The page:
It happened like this:
1. Went to Guatemala last Summer
2. Got messed up at an orphanage
3. Wrote an article about the experience and shared it in exchange.
4. Emily Wiggins asks for the article and some pictures.
5. Emily sends it to Buckner.
5. Buckner Magazine arrives today with the article and picture.
Here is the full writing:
A few real stories of real orphans.
Celeste has one eye that is damaged. Her parents took her to a witch doctor who screwed up her eye. Bad.
This is Paula. Her Mom left to go to the hospital for some kind of eye surgery. She has not bothered to return. Paula is now an orphan.
Juanita suffers with blindness and MS. However, her confinement to a wheel chair was courteousy of her Mother beating her.
Marvin was abandoned when he was less than 2 weeks old. He knows no other home than the orphanage.
This is Melee (on the left). Melee is short for “Miracle.” She was found in the trash when she was a few days old. Her parents threw her away.
Her parents threw her away.
Look, let me shoot straight with you. These are not kids from some late-night cable advertisement. There are a thousand stories, just like the ones above. These are real kids. I touched them. We laughed together. I looked in their eyes. They looked in mine.
We are here because these kids need hope. We are sad, tired, happy, enraged, hopeful, and angry. It is an exhausting kaleidoscope of emotions which are not soon sorted out. However, take this to the bank: exchange is gearing up to make a huge impact in Guatemala. I will be investing some of my life there and I invite you to do the same.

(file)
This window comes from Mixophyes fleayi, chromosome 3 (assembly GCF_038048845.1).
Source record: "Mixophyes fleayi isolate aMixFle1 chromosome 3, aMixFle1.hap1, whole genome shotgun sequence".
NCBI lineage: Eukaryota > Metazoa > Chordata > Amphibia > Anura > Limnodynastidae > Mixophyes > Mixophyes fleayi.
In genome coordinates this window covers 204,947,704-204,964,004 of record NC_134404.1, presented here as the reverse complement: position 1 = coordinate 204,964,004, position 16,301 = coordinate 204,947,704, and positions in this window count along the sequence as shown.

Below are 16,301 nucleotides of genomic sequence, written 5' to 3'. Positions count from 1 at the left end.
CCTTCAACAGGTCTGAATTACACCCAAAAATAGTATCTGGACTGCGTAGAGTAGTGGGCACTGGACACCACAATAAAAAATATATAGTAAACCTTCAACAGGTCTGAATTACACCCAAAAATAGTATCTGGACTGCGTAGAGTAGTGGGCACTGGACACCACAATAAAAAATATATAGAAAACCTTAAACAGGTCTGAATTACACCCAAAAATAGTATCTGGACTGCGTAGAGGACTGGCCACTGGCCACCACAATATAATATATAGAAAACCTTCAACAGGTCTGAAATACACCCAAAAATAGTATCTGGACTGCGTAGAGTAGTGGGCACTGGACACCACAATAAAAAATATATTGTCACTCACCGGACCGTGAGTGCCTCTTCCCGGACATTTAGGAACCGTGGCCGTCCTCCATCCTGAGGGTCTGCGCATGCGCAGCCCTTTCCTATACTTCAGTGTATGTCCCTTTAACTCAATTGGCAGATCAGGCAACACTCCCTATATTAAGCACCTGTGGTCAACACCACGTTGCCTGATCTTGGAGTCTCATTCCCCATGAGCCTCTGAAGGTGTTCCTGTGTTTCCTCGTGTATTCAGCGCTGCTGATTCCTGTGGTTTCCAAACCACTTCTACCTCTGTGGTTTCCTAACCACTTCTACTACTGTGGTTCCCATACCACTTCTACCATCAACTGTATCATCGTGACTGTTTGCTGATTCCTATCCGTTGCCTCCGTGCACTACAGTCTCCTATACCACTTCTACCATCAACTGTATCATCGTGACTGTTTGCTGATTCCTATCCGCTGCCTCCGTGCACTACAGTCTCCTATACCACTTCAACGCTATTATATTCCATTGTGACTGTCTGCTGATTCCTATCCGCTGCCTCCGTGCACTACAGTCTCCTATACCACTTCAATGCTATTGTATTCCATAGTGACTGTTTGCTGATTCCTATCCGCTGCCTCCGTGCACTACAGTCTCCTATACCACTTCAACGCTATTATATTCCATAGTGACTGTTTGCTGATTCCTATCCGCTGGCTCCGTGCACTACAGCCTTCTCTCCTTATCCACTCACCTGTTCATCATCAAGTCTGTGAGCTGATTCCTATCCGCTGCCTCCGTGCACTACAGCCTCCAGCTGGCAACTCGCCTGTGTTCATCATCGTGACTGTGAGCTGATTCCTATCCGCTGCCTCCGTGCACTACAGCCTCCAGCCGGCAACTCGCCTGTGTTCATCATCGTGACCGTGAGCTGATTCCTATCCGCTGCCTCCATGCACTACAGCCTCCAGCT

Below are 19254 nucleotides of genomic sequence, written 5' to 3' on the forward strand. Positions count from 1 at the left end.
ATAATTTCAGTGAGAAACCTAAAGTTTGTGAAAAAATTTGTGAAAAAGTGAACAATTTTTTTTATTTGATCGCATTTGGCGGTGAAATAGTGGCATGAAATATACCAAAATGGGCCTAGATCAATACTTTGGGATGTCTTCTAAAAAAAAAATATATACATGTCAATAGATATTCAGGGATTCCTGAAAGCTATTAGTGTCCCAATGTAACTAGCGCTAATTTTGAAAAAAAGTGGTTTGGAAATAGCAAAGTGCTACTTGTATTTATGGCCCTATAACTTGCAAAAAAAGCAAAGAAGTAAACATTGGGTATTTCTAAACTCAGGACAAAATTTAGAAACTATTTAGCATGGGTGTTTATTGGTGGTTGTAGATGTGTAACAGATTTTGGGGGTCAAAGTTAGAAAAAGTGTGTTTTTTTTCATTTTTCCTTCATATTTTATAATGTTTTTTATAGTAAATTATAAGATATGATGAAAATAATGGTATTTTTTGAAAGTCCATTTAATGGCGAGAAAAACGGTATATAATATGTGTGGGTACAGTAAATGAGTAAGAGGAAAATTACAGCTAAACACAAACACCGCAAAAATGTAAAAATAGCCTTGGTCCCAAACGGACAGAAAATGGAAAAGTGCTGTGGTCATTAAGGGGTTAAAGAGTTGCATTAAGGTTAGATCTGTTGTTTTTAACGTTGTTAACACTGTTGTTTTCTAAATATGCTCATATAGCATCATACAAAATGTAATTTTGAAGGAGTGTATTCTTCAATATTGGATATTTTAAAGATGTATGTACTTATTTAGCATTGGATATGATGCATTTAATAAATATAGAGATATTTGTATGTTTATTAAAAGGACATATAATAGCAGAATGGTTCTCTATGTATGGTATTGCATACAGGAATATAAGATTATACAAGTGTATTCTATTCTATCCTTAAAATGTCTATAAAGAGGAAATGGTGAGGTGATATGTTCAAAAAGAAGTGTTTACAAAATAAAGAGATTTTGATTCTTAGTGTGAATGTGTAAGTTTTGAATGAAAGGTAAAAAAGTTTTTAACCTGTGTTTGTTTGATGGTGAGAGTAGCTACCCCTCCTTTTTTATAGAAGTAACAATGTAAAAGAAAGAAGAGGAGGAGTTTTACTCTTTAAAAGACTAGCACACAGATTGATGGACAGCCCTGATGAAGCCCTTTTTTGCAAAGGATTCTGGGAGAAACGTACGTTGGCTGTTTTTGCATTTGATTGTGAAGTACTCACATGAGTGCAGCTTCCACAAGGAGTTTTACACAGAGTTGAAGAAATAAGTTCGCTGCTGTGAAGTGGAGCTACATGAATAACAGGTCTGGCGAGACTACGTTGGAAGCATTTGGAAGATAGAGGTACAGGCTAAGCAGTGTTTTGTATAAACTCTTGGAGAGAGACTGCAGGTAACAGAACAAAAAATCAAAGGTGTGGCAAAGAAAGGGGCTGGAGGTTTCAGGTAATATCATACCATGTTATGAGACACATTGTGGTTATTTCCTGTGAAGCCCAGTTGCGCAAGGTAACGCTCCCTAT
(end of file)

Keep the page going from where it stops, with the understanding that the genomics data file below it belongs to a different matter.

Religion that God our Father accepts as pure and faultless is this: to look after orphans and widows in their distress and to keep oneself from being polluted by the world. – James 1:27
I feel some world-changing religion coming on. Get ready.
For more info on our recent trip to Guatemala check out Wigg’s World and Elsblogger.
Fasten your seat belts. Sorry, beverage service not available.
Flight from Guatemala City to Nebaj from longyear on Vimeo.
Friday and Saturday were packed. Friday we spent some time at Antigua and then at a state-run girl’s orphanage called Manchen. Over 120 girls packed this place. It was my first time there and I was a bit freaked out. After a tour we painted the girl’s nails. It was a great excuses to talk to them one-on-one. Stories that encouraged and enraged me.